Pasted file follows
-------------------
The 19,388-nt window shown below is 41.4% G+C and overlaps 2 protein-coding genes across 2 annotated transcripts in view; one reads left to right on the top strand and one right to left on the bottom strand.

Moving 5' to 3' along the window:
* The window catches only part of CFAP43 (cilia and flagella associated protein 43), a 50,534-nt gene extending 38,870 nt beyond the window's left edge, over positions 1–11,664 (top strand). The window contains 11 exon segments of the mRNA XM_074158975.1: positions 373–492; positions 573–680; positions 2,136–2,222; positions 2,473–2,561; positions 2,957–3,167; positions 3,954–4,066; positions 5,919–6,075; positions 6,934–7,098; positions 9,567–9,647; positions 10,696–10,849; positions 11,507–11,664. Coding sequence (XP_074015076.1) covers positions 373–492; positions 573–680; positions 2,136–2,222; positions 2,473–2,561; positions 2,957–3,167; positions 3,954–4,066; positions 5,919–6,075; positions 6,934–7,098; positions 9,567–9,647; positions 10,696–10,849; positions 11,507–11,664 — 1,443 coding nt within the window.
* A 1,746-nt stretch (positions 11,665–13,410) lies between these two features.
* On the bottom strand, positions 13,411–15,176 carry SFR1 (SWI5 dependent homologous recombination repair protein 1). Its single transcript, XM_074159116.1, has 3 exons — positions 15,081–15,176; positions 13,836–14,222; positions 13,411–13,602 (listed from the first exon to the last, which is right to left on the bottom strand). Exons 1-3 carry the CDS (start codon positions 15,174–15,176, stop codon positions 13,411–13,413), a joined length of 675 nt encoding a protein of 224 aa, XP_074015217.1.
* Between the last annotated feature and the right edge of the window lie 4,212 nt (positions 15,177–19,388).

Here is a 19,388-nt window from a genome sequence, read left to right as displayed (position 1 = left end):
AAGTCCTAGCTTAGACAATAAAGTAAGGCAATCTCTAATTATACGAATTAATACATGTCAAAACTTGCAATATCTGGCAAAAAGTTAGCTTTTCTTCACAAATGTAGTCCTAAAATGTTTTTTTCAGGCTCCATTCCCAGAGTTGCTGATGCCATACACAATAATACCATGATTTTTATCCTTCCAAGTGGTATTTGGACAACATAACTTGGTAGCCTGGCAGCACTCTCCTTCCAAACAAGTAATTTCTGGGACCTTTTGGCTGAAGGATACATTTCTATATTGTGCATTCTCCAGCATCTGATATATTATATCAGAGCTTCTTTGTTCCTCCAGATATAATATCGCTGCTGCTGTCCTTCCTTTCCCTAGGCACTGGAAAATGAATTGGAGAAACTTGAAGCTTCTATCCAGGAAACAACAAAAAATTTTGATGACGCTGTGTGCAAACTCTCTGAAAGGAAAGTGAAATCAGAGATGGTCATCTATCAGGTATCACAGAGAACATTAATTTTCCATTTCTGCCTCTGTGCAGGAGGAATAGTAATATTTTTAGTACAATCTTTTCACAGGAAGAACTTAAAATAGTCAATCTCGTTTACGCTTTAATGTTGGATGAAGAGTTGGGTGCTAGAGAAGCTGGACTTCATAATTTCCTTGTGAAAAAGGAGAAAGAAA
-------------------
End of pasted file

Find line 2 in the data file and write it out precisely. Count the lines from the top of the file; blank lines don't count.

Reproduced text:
Moving 5' to 3' along the window: